Skip to Navigation | Skip to Content

User login

Log in using OpenIDCancel OpenID login

The elusive non-religious "seasonal greeting" cards

The elusive non-religious "seasonal greeting" cards

By samanthaorwell on January 18, 2008 - 5:24pm

So once again it is that time of year again. Christmas. And let me just say that I hate Christmas. Not only because I'm a bitter grinch (I can admit it), but because of all that wasteful consumerism running rampant. And let me just say, Christmas came way too early this year. It's in VERY poor taste to be putting Christmas trees and holiday decorations prior to Halloween, and definitely in poor taste to have such things up on Remembrance Day. Yet they were up well before both holidays. Disgusting. Anyhow, let's talk about Christmas cards, or how I'd like to see them, "seasonal greeting cards" which are only sent during one season. I have decided to get into the networking business and I have found sending seasonal greeting cards to be the least offensive manner to keep in touch with all those people you met during the year- "I know you but I don't really know you"-types. You know what I'm talking about. All those people that you know you'll need to keep in touch with because at some point along the road you'll need them. So here I am, attempting to be a seasonal greetings card with no reference to any religion. It's difficult, to say the least. All cards either have references to Christmas, Hanukkah outside and inside the card, or have implicit references with pictures of ornaments or trees. Is it so difficult for somebody to make a card that says, "season's greetings" and not mess it up with some flashy reference to a denominational/religious holiday? Not that I'm politically correct in any sense, but I just want the cards I send to reflect my personality. Or I don't want the cards I send to reflect anything more than what I want them to say. I don't wish you a Merry Christmas, and I don't wish you a Happy Hanukah (sorry, Kwanzaa… I didn't find you on any cards- greeting cards seem to think you're too much of a minority-holiday to celebrate). I don't need a nativity scene, 3 old men "bearing gifts", little baby angels with miniature trumpets, reindeer tugging at a sleigh, dwarves carrying giant packages, or any type of plant, house, or scene decorated in lights or reflective dress. I'm tempted to get the menorah card just because I love the story, but that would neither reflect what I believe in nor do the religion justice. I want whatever I send to say a mild, "Have a nice season- hope nothing bad happens. And, oh yeah, don't forget me because at some point in the future we'll talk again." Maybe a "season's greetings" on the front and then inside a little message saying how I hope you well this season (without it mentioning "holiday" season). Or a nice picture of a snowy Winter scene..maybe some firelogs in a serene wood cabin down by the lake. Anyways, my "seasonal greeting card" search is still on. If anybody can find a card somewhere that has no reference to religion then send me a note because I'll buy out their whole stock to show my appreciation for the fact that such cards even exist.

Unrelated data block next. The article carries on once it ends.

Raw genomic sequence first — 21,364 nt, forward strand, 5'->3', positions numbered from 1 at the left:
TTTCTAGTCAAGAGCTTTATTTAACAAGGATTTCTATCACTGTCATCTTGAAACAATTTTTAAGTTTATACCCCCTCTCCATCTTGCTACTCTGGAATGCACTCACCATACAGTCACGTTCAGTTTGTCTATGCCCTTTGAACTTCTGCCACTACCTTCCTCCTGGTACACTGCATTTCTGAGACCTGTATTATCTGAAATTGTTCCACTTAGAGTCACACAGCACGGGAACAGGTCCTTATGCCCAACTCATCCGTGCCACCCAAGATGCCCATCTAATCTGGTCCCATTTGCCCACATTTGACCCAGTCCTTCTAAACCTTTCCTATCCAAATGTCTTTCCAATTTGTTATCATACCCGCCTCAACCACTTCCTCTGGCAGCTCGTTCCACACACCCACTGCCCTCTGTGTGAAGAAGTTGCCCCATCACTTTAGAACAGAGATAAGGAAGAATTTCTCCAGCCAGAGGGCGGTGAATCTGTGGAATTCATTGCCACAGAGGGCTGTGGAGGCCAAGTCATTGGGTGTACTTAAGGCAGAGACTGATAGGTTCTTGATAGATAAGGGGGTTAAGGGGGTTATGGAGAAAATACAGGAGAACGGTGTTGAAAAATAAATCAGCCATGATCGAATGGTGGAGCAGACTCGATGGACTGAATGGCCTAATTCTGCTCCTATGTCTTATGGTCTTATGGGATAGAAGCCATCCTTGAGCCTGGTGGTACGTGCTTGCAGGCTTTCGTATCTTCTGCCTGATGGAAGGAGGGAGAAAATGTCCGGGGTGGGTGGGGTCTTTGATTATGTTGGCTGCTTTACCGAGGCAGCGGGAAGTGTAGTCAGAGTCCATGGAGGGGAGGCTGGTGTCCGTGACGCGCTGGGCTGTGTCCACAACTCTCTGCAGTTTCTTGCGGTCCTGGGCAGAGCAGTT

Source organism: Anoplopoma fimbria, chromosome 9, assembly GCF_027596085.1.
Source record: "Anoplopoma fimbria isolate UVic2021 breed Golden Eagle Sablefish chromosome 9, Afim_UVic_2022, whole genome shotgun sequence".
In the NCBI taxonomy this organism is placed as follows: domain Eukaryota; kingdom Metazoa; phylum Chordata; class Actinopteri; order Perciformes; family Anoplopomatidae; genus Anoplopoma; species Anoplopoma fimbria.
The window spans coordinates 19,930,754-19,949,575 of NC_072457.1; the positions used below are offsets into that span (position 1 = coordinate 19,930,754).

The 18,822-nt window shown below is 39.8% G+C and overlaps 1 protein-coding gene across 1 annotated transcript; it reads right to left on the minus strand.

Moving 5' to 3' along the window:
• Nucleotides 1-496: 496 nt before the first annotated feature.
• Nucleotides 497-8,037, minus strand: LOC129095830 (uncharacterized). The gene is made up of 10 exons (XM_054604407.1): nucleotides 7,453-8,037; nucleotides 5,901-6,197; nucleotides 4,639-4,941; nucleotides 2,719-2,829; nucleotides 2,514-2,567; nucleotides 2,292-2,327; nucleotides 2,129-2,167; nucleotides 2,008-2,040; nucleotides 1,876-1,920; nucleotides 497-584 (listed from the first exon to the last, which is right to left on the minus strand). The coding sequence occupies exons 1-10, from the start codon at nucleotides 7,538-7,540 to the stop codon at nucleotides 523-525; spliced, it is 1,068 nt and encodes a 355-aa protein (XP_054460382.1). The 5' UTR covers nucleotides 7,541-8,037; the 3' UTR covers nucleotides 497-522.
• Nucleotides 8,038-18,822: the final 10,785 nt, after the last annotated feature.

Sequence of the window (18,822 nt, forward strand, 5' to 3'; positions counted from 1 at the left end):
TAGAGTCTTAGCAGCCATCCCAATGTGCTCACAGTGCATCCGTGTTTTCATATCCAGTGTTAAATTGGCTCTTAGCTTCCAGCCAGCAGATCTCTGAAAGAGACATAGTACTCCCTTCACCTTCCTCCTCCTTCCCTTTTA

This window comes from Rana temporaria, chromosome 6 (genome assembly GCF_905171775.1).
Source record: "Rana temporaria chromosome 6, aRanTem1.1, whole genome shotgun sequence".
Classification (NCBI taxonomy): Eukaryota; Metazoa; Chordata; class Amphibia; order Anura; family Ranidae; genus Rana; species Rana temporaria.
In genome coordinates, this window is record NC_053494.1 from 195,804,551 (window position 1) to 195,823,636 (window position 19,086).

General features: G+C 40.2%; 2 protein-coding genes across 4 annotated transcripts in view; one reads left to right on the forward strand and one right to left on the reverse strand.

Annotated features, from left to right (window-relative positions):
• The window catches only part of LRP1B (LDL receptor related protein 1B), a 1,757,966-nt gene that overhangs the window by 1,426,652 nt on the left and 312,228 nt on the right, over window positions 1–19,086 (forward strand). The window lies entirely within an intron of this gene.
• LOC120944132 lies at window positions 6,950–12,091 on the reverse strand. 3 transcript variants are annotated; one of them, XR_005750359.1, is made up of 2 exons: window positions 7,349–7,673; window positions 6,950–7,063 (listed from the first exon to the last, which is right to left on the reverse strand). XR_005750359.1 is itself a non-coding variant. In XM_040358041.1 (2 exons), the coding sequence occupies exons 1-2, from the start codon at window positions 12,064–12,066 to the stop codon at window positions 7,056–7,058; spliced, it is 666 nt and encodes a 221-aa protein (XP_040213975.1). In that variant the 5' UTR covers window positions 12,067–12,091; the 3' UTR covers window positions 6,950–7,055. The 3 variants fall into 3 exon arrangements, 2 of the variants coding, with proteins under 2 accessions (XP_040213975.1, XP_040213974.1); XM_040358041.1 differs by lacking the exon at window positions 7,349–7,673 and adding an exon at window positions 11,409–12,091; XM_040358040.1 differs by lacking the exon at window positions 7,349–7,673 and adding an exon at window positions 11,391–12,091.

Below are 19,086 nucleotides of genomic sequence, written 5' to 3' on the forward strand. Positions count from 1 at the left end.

Submitted by larry (not verified) on January 19, 2008 - 12:53am.

how about:
Thought of you - enjoy your festivous?

Submitted by Ray on January 19, 2008 - 3:34am.

Being an "old fart" (75) and not particularly liking all that useless extravagance seen around this Christmas time of year, I've thought about that problem a lot too.

Maybe we need a greeting card that simply says something like this:-
"Enjoy your Winter Solstice, no matter what you call it, and may the New Year bring you good fortune, good friends, and good times."

This winter solstice celebration stuff has a long and colorful history, going 'way back to the time of the ancient Romans, or even beyond. In those times, it was a festival and drunken orgy supposedly honoring their principal gods. Romans called it "Saturnalia" after the god Saturn. Along came those persecuted Christians, needing a date on which to celebrate the birth of their own God, and not wanting to stick out in the crowd, they hijacked "Saturnalia" and started calling it "Christmas". And the rest is history - soon, everybody was renaming it for their own celebrations. These days, nobody seems to know what the hell to call it. So the safest way to go seems to me to be calling what it is: Winter Solstice. The original intent of it being to help us get through that period of shortest days and longest nights which most of us find so very depressing without some kind of distraction. Whatever the name, that distraction works. It's just starting too soon, lasting too long, and costing too much.


Syndicate content